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Anti-Israel 'rabbis' face fallout for attending Holocaust conference

Anti-Israel 'rabbis' face fallout for attending Holocaust conference

Jewish leaders from across the globe have decried the sight of six Jews with beards and black hats embracing Iran's president at a conference questioning the Holocaust, believing their gesture hurt the faith.
The Nazis' mass murder of 6 million Jews remains one of the most sensitive issues for Jewish people. Israel was partly founded as a haven for Holocaust survivors.
Jews continue to be alarmed by Iranian President Mahmoud Ahmadinejad, who since coming to power in 2005 has sparked international condemnation by terming the Holocaust "a myth" and calling for Israel to be "wiped off the map."
Despite this, a small cluster of Jews took part in the December conference. They say they went under the banner of Neturei Karta, a fringe ultra-Orthodox movement estimated by many commentators to number around 100, which does not recognize the state of Israel, and seeks its demise.
They believe Jews must remain stateless before the coming of the Messiah, and view the Zionist movement - which established Israel - as an abomination before God for founding a state prematurely.
Even before the Tehran conference, the movement had angered many Jews by supporting former Palestinian President Yasser Arafat and having ties with Islamist group Hamas.
The six Jewish visitors to the conference in Iran regard themselves as part of the Haredi community - a very conservative branch of the Jewish faith, whose name in Hebrew means those "fearful" of sinning.
'Propaganda tool'
But even in Jerusalem's ultra-Orthodox Mea Sharim neighborhood, home to many detractors of the Jewish state - including some who share Neturei Karta's anti-Zionist beliefs - many residents said those who attended the Tehran conference went a step too far.
"While we do not agree with the secular state of Israel, these people have desecrated the name of God," said Haim Freid, an ultra-Orthodox Jew who lives in Mea Sharim. "They do not represent us."
A spokeswoman for Yad Vashem, Israel's Holocaust remembrance body, said the group was "an unfortunate caricature that has been used as a propaganda tool by the Iranian regime."
Israel's Ashkenazi Chief Rabbi Yona Metzger called on rabbis worldwide to ban the Jewish participants - who were from the United States and Europe - from synagogues. Agudath Israel of America, which represents tens of thousands of ultra-Orthodox Jews in the U.S., said despite their Haredi garb, the six were a "disgrace" and "dangerous" to Jews.
The two-day Iranian government-sponsored conference was also attended by Westerners who have cast doubt on the Holocaust, even though some of the countries they come from have made it a crime to deny that it happened.At the conference, Neturei Karta Rabbi Aharon Cohen said Germany had carried out "a catastrophic policy and action of genocide" on the Jews, but said it was open to question how many millions had perished.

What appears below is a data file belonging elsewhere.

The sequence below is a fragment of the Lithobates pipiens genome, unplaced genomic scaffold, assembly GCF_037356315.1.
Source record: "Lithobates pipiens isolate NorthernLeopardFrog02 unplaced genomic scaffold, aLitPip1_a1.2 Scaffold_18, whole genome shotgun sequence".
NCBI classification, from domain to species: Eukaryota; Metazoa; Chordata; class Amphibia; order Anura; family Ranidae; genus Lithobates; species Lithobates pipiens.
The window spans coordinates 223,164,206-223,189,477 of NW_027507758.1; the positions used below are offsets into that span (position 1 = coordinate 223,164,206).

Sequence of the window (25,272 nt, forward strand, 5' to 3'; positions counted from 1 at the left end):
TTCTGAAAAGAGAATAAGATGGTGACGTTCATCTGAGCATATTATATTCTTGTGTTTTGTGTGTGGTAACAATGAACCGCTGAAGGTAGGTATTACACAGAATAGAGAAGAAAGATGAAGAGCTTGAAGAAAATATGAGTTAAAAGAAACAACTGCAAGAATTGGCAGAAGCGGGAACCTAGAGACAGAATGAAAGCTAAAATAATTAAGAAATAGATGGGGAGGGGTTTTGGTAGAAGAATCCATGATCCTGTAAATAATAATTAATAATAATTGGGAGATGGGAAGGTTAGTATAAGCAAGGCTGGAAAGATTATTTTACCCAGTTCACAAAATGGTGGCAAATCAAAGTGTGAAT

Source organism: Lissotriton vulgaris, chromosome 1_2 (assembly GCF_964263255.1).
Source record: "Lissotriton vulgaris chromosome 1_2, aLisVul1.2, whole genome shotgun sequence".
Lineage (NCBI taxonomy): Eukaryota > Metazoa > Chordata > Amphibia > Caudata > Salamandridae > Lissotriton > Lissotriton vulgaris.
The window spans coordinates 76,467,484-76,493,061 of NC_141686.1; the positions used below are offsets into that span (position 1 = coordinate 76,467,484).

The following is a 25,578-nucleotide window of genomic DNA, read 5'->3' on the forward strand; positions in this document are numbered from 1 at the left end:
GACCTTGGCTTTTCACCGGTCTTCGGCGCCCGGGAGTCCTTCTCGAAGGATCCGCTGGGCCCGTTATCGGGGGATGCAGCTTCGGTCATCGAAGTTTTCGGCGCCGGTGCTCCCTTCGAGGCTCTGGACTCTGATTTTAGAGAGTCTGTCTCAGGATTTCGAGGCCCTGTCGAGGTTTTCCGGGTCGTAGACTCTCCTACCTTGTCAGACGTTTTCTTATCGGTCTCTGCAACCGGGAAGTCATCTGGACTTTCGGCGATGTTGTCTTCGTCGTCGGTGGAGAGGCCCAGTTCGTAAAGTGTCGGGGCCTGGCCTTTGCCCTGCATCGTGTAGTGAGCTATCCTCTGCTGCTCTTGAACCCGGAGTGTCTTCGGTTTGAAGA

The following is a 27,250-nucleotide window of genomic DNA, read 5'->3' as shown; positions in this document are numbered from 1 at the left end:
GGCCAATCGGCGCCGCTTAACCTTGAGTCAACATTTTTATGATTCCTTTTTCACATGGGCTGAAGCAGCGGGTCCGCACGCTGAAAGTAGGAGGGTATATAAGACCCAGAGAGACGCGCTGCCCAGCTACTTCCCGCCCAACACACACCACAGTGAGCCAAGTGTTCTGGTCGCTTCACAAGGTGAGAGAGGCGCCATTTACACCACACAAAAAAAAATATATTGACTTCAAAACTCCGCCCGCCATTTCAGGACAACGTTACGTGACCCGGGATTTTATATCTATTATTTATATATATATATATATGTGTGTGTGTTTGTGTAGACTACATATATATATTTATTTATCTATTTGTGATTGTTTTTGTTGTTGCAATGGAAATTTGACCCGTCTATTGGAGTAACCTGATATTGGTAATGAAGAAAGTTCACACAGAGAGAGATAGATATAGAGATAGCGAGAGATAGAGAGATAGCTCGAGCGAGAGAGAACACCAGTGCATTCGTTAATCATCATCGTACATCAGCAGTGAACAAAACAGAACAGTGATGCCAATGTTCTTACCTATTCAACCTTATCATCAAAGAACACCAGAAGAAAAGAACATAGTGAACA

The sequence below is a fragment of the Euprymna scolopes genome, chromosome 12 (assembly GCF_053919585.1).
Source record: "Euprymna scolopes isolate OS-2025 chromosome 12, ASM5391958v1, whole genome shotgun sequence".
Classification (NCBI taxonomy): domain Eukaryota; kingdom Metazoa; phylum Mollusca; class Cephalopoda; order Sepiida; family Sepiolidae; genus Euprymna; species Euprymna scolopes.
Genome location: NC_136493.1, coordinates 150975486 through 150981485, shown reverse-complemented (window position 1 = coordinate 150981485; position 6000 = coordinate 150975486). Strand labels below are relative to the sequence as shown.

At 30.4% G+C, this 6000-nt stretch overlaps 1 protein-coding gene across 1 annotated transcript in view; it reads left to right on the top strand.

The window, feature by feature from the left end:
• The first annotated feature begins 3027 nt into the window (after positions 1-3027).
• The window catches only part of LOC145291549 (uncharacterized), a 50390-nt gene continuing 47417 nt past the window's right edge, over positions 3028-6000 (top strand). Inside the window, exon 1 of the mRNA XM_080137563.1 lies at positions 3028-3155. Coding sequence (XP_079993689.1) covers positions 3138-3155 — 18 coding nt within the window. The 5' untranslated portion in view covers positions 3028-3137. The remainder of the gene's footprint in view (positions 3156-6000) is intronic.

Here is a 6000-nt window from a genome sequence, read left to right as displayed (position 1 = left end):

Neturei Karta's leader in Israel, self-styled Rabbi Yisrael Hirsch, said while it "hurt when people deny the Holocaust happened" the Jews' participation in Tehran was important.
"The purpose was to reveal to the whole world that the Iranians do not have any hatred to Jews, they only oppose Zionism like we do," he said, surrounded by volumes of sacred Jewish scriptures at his modest home in Mea Sharim.
"We wanted to show that Zionism does not represent the Jewish people."
Hirsch, a 51-year-old U.S. citizen by birth who rejected Israeli citizenship, said he was unable to go to Tehran because he lived in Israel. Iran does not grant entry to visitors with Israeli entry stamps in their passports. Hirsch's father Moshe, a New York-born rabbi, was Arafat's adviser on Jewish affairs.
Neturei Karta, Aramaic for "guardians of the city," was formed in Jerusalem in the 1930s as a bulwark against the growing Zionist movement in what was then British Mandate Palestine. The large and influential Satmar Hassidic sect, which also opposes the state of Israel and believes Zionism is an "idolatrous temptation," is a traditional Neturei Karta ally but has increasingly distanced itself from the movement.
'Acts of madness'
Satmar's United States-based rabbinical leadership described the Jews' attendance at the Tehran conference as "acts of madness" and called on Satmar disciples and others to shun those who "give the go-ahead for the spilling of Jewish blood."
Many in the ultra-Orthodox world believe Moshe Hirsch, now taking a back seat in the movement, steered Neturei Karta away from its principles and represents a breakaway sect by drawing it closer to militant Muslim figures opposed to Israel, like Hamas.
Israel Eichler, a former Israeli lawmaker and well-known Haredi commentator, described their activities as "anachronistic" and "anarchistic."
Yisrael Hirsch is undeterred by those arguments.
"The majority of the Haredi world opposes Zionism in principle," he said. "We are sure one day Israel will cease to exist just like the Soviet Union did."


Updated : 2021-04-15 08:32 GMT+08:00